Sclerocactus papyracanthus - Cactus Club

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Sclerocactus papyracanthus

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by Bruce Brethauer


    Sclerocactus papyracanthus is a widespread species growing in the high plains of western New Mexico and eastern eastern Arizona. It typically grows in association with grama grass, and is therefore given its common name of "the Grama Grass Cactus". This is typically a very small plant growing to maybe 3 inches tall ( but it is frequently shorter) with club-shaped stems which may eventually produce clusters of several stems with age. This species is characterized by its flattened, paper-like spines which takes on the appearance of the dried blades of the grama grass, amongst which this plant frequently grows. The mimicry is so perfect that this cactus is virtually impossible to find when it is not in bloom as can be seem from this photo on Wikipedia.

      Over the years, accounts have varied concerning how rare or common this plant actually is, but the present view is that while it is seldom seen in great numbers in any single locality, this plant has a wide distribution, with many identified populations, many of which occur within protected forests and parks, so this species is regarded as non-threatened.

   Over the years, this species has been shuffled back and forth between several genera, and has been variously identified as Sclerocactus papyracanthus, Pediocactus papyracanthus, and Toumeya papyracanthus, and may still be found in the trade under any of these names to this day.

   About 10 years ago, I grew a plant from seed purchased from Mesa Garden. Plants in some portions of its range probably experience brief exposure to temperatures to as low as -10 degrees Fahrenheit, so I decided to test it for its suitability in a winter hardy cactus garden in Ohio. My plant grew for several years in my unheated greenhouse in Central Ohio, where it tolerated winter temperatures approaching 0 degrees Fahrenheit. In its third year, it flowered, but despite attempts to pollinate its flowers, it did not set any fruit. My plant perished in a subsequent winter but I never actually tested it in my outdoor cactus bed, so I cannot really comment on its tolerance to our wet weather. I suspect that by grafting this species to a hardier rootstock that plants may be induced to survive somewhat wetter and colder conditions and may be a good candidate for winter hardy cactus gardens to warmer zone 6 regions and possibly cooler regions with some protection from wet winter conditions and some protection from temperature extremes.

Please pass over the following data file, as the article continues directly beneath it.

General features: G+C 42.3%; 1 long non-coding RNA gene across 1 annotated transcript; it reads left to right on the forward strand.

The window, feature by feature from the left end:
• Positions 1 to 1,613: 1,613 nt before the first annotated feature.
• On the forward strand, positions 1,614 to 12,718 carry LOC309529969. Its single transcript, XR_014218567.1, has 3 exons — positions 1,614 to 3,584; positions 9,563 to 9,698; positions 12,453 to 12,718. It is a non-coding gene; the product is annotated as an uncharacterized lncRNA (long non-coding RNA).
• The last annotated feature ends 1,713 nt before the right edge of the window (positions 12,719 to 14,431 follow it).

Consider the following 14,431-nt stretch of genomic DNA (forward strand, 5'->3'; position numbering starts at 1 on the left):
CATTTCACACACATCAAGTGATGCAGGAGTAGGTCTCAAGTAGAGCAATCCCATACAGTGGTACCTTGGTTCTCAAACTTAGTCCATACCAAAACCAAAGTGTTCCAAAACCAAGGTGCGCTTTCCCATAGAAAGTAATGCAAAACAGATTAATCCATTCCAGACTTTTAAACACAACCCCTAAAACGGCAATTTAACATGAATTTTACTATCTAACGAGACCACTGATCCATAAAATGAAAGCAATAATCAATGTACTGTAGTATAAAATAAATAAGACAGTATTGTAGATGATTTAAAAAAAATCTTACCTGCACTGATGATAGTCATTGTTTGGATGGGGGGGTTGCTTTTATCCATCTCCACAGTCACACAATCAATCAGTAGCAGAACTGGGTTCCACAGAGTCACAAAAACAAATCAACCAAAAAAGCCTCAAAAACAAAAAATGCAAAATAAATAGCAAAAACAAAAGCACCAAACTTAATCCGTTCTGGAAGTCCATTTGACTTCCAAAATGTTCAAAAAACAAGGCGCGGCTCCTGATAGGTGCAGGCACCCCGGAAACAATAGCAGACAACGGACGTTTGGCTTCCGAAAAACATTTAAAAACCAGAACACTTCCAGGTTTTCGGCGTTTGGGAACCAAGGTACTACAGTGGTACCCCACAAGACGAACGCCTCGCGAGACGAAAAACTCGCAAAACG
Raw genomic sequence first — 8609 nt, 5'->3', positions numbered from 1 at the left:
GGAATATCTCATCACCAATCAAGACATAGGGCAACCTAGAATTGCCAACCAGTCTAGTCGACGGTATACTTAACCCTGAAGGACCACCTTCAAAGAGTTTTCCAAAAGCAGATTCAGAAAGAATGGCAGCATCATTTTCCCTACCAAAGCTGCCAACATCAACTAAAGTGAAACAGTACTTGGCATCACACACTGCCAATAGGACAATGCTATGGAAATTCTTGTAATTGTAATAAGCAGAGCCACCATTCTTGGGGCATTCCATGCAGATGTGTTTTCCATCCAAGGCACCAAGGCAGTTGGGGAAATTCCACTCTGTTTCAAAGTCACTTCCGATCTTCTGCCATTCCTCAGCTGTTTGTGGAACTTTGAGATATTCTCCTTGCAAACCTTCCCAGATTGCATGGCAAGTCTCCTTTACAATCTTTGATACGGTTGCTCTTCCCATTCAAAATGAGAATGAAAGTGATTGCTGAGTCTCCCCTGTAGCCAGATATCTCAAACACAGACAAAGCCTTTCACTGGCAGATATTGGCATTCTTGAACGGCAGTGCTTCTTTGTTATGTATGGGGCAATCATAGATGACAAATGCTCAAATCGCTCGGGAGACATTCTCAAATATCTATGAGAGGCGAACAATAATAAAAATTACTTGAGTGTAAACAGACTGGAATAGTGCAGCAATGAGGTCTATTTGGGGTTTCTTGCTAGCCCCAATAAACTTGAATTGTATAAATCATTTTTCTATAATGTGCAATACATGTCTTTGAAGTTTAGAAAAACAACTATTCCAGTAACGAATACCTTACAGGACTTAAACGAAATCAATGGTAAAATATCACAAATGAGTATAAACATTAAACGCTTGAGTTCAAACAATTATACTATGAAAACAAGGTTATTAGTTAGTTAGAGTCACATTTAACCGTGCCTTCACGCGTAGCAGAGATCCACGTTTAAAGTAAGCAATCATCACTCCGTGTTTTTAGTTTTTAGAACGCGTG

This is a reasonably easy species to grow and flower, but it really requires very bright light for best growth and development. It probably does best when grown outside through the warm months of spring through fall, but in cold climates, plants should be over-wintered indoors and kept cool (to nearly freezing) and dry. This may not be a good plant for warmer portions of the desert southwest, as some of its relatives grow best in regions where summer temperatures cool substantially at night - constant summer heat may induce this plant to go into dormancy until temperatures regularly fall to below 70 degrees at night.

   It is possible to grow this plant from seed, and some specialist nurseries may carry seeds of this plant from time to time. Scarification and cold stratification are probably necessary for best germination, and even then, germination is erratic and sporadic. Plants which are grown on grafts typically mature more rapidly and will typically produce more offsets than plants on their own roots.

 
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